Support democracy in Zimbabwe
Sekai Holland was beaten up so badly by Zimbabwe police that she has a broken arm, a badly broken foot and broken ribs as well as severe bruising.
Yesterday, via a phone smuggled into her hospital room by a supporter, she told the ABC's Radio National, "My whole body is still covered with 81 lashes minimum, administered by 15 men, really strong men," she said.
When her Australian husband arranged for her to fly out of Zimbabwe for medical treatment in South African, she was stopped and arrested by police.
The 64-year-old is the policy secretary for Zimbabwe's main opposition party, the Movement for Democratic Change. She says she will die if she is forced to stay in Zimbabwe.
Avaaz.org, a Europe based grassroots campaign group, says:
Robert Mugabe's desperate attempts to cling on to power are plunging Zimbabwe into ever greater chaos. His attacks on democratic opposition leaders must end now.They say that Zimbabwe has "plunged further into crisis", thus requiring stronger action from the international community:
On Sunday, while boarding a plane to an international meeting, Zimbabwe's democratic opposition spokesman was beaten so severely that he lost an eye. Last week, opposition leader Morgan Tsvangirai was arrested and beaten for attending a protest prayer vigil. Other democratic activists in Zimbabwe are under a terrible threat, with many still held in prison.Avaaz.org uses online campaigning in very much the same way that GetUp! Australia does (you can't miss the similarities in their websites and online campaign tools!). They are urging people to sign their petition demanding that "Zimbabwe's two main trading partners, South Africa and the European Union, adopt and enforce tougher sanctions targeting Mugabe and his top aides".
You can sign Avaaz's online petition here.
This approach contrasts significantly with that of Australia's Foreign Affairs apologist, Alexander Downer, who rejects Australian calls for tighter sanctions on the grounds that they will hurt the general public more than Robert Mugabe's regime. I think they are hurting already.
Australian readers may have heard that Sekai Holland had been an Australian resident for many years (and has an Australian husband), before returning to Zimbabwe to participate in the democracy movement. When in Australia, she had been a strong anti-apartheid activist and campaigned in solidarity with Aboriginal Australians for their rights. In fact, Aboriginal activist Gary Foley credits Sekai Holland with creating links between the anti-apartheid movement in Australia with Aboriginal rights activists in the early 70s.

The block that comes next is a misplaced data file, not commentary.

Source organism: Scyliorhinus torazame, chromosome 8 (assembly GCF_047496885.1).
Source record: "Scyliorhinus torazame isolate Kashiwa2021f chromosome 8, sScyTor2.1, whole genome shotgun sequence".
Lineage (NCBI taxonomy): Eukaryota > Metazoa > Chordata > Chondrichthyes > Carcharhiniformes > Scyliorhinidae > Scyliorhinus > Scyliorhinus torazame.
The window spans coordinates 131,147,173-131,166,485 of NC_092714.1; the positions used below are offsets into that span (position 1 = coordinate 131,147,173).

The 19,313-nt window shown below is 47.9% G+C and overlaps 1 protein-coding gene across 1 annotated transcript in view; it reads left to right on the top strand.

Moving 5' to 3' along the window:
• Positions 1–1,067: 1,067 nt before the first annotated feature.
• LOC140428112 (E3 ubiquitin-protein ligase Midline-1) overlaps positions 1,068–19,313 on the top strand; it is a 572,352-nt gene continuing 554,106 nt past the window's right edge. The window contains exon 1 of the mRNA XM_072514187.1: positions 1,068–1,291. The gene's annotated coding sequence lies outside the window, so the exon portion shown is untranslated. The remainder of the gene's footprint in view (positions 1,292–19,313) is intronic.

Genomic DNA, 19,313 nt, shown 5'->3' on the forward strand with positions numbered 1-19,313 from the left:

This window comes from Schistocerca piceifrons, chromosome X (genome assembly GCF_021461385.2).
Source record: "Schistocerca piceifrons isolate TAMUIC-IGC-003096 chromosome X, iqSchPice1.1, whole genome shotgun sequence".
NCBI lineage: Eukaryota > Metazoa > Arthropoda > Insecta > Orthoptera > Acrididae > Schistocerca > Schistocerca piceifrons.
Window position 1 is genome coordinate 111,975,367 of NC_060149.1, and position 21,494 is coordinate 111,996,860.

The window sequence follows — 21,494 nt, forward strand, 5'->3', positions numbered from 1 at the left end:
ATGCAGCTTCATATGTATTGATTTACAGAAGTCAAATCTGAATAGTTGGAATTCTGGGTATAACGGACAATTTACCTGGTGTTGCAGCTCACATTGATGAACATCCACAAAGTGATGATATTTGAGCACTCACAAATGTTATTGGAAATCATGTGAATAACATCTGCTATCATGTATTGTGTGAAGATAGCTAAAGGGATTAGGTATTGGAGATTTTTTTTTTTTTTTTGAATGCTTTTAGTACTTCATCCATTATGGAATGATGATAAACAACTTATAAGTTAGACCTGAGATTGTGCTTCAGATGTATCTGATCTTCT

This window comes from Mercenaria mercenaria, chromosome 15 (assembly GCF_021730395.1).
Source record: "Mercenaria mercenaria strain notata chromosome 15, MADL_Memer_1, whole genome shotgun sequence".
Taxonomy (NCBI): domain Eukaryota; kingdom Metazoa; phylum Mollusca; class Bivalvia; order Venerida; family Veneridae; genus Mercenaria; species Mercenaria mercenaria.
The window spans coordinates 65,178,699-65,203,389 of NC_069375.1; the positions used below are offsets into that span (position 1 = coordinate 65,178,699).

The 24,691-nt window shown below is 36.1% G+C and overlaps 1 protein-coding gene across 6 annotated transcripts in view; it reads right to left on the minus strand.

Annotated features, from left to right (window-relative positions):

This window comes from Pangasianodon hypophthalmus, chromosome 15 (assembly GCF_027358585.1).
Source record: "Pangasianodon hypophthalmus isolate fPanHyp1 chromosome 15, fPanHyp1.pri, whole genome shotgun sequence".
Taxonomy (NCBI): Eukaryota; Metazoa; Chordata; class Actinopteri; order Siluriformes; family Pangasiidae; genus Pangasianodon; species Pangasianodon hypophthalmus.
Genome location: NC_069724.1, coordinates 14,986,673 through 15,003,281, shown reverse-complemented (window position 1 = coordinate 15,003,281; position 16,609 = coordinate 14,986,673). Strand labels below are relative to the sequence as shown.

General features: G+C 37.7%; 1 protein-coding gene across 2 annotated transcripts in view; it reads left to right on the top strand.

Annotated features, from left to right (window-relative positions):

I was appalled to find nitpicking arguments amongst some commentators about whether or not Australia should come to her aid – because she wasn't an Australian citizen, was no longer a resident, and shouldn't receive consular treatment – or didn't deserve it (perhaps because she is black African?).
I think the Avaaz.org approach has a better chance of working. Instead of pushing shit uphill to get get the Howard government to take stronger action, we can appreciate the need for global responsibility for this crisis, and take a global approach to directly lobby the European Union to take stronger action. There are already recent signs that some European governments, and perhaps the US, are prepared to listen. And hopefully act. I don't know if this will be enough to save Sekai Holland, though.
Update: I've noticed that Gary Foley and other Aboriginal leaders and activists have certainly not forgotten Sekai, and have expressed their outrage at her mistreatment, as recorded in Foley's statement on a Zimbabwe democracy blog. It's very heartening.
[Updated 11.40 am, Thursday 22 March]
[Image of Sekai Holland in hospital with her injuries is from Movement for Democratic Change, posted on Kubatana.net, an NGO Network Alliance website.]